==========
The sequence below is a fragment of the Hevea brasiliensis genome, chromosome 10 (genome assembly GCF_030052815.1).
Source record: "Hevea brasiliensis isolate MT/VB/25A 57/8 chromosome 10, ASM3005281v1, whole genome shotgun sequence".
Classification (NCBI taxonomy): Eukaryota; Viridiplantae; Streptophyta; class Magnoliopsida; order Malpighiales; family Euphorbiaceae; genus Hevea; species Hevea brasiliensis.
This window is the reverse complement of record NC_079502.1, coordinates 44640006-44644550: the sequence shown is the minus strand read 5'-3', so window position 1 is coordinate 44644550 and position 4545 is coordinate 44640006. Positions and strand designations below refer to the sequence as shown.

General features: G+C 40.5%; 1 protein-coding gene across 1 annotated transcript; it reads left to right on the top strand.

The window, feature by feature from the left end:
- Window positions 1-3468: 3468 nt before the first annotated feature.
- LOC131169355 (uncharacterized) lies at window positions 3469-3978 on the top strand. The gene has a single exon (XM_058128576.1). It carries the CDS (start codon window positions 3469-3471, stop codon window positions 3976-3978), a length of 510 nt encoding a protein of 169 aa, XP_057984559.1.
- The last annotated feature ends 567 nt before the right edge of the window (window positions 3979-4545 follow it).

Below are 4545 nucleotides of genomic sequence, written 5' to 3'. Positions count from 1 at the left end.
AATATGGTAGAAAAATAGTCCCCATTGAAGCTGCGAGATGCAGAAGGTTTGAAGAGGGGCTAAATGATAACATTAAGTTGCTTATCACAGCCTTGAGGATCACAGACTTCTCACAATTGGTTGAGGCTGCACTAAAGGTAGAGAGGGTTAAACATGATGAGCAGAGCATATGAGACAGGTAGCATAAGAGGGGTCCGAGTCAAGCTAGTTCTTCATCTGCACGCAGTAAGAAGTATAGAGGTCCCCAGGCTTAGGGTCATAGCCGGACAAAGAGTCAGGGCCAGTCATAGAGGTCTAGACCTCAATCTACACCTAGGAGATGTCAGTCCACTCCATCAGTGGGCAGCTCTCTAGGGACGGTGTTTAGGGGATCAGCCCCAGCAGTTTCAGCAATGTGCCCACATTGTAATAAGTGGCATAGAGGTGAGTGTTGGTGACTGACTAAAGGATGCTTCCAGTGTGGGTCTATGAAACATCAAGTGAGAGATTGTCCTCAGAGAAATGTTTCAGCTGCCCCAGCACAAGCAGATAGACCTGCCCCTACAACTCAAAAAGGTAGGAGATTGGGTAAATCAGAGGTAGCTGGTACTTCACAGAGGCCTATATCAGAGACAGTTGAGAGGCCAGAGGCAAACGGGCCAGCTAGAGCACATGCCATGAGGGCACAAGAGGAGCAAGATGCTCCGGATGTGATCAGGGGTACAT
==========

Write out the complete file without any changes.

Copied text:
The sequence below is a fragment of the Hevea brasiliensis genome, chromosome 10 (genome assembly GCF_030052815.1).
Source record: "Hevea brasiliensis isolate MT/VB/25A 57/8 chromosome 10, ASM3005281v1, whole genome shotgun sequence".
Classification (NCBI taxonomy): Eukaryota; Viridiplantae; Streptophyta; class Magnoliopsida; order Malpighiales; family Euphorbiaceae; genus Hevea; species Hevea brasiliensis.
This window is the reverse complement of record NC_079502.1, coordinates 44640006-44644550: the sequence shown is the minus strand read 5'-3', so window position 1 is coordinate 44644550 and position 4545 is coordinate 44640006. Positions and strand designations below refer to the sequence as shown.

General features: G+C 40.5%; 1 protein-coding gene across 1 annotated transcript; it reads left to right on the top strand.

The window, feature by feature from the left end:
- Window positions 1-3468: 3468 nt before the first annotated feature.
- LOC131169355 (uncharacterized) lies at window positions 3469-3978 on the top strand. The gene has a single exon (XM_058128576.1). It carries the CDS (start codon window positions 3469-3471, stop codon window positions 3976-3978), a length of 510 nt encoding a protein of 169 aa, XP_057984559.1.
- The last annotated feature ends 567 nt before the right edge of the window (window positions 3979-4545 follow it).

Below are 4545 nucleotides of genomic sequence, written 5' to 3'. Positions count from 1 at the left end.
AATATGGTAGAAAAATAGTCCCCATTGAAGCTGCGAGATGCAGAAGGTTTGAAGAGGGGCTAAATGATAACATTAAGTTGCTTATCACAGCCTTGAGGATCACAGACTTCTCACAATTGGTTGAGGCTGCACTAAAGGTAGAGAGGGTTAAACATGATGAGCAGAGCATATGAGACAGGTAGCATAAGAGGGGTCCGAGTCAAGCTAGTTCTTCATCTGCACGCAGTAAGAAGTATAGAGGTCCCCAGGCTTAGGGTCATAGCCGGACAAAGAGTCAGGGCCAGTCATAGAGGTCTAGACCTCAATCTACACCTAGGAGATGTCAGTCCACTCCATCAGTGGGCAGCTCTCTAGGGACGGTGTTTAGGGGATCAGCCCCAGCAGTTTCAGCAATGTGCCCACATTGTAATAAGTGGCATAGAGGTGAGTGTTGGTGACTGACTAAAGGATGCTTCCAGTGTGGGTCTATGAAACATCAAGTGAGAGATTGTCCTCAGAGAAATGTTTCAGCTGCCCCAGCACAAGCAGATAGACCTGCCCCTACAACTCAAAAAGGTAGGAGATTGGGTAAATCAGAGGTAGCTGGTACTTCACAGAGGCCTATATCAGAGACAGTTGAGAGGCCAGAGGCAAACGGGCCAGCTAGAGCACATGCCATGAGGGCACAAGAGGAGCAAGATGCTCCGGATGTGATCAGGGGTACAT